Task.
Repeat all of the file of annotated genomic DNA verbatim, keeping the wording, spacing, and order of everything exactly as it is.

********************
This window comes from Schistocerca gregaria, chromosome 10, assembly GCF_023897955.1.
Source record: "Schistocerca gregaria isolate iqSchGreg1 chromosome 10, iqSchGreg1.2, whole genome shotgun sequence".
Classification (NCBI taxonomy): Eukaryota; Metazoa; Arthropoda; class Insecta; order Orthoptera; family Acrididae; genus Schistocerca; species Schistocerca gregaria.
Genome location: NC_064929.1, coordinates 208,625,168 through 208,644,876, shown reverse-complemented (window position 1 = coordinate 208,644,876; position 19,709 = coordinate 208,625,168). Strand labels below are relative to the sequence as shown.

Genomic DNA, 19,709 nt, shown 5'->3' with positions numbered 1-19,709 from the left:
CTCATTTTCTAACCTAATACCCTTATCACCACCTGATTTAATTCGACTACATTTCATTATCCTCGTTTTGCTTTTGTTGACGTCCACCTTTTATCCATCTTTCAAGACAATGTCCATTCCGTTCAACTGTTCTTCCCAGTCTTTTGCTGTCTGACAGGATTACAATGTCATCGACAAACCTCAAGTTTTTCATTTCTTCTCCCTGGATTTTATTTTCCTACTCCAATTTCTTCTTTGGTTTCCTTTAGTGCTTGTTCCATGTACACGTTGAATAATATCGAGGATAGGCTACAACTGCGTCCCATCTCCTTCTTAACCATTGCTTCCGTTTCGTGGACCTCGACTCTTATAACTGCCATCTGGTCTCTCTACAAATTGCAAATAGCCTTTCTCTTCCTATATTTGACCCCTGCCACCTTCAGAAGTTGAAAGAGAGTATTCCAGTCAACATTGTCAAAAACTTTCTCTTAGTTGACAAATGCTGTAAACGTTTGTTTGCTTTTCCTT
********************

This window comes from Schistocerca gregaria, chromosome 10, assembly GCF_023897955.1.
Source record: "Schistocerca gregaria isolate iqSchGreg1 chromosome 10, iqSchGreg1.2, whole genome shotgun sequence".
Classification (NCBI taxonomy): Eukaryota; Metazoa; Arthropoda; class Insecta; order Orthoptera; family Acrididae; genus Schistocerca; species Schistocerca gregaria.
Genome location: NC_064929.1, coordinates 208,625,168 through 208,644,876, shown reverse-complemented (window position 1 = coordinate 208,644,876; position 19,709 = coordinate 208,625,168). Strand labels below are relative to the sequence as shown.

Genomic DNA, 19,709 nt, shown 5'->3' with positions numbered 1-19,709 from the left:
CTCATTTTCTAACCTAATACCCTTATCACCACCTGATTTAATTCGACTACATTTCATTATCCTCGTTTTGCTTTTGTTGACGTCCACCTTTTATCCATCTTTCAAGACAATGTCCATTCCGTTCAACTGTTCTTCCCAGTCTTTTGCTGTCTGACAGGATTACAATGTCATCGACAAACCTCAAGTTTTTCATTTCTTCTCCCTGGATTTTATTTTCCTACTCCAATTTCTTCTTTGGTTTCCTTTAGTGCTTGTTCCATGTACACGTTGAATAATATCGAGGATAGGCTACAACTGCGTCCCATCTCCTTCTTAACCATTGCTTCCGTTTCGTGGACCTCGACTCTTATAACTGCCATCTGGTCTCTCTACAAATTGCAAATAGCCTTTCTCTTCCTATATTTGACCCCTGCCACCTTCAGAAGTTGAAAGAGAGTATTCCAGTCAACATTGTCAAAAACTTTCTCTTAGTTGACAAATGCTGTAAACGTTTGTTTGCTTTTCCTT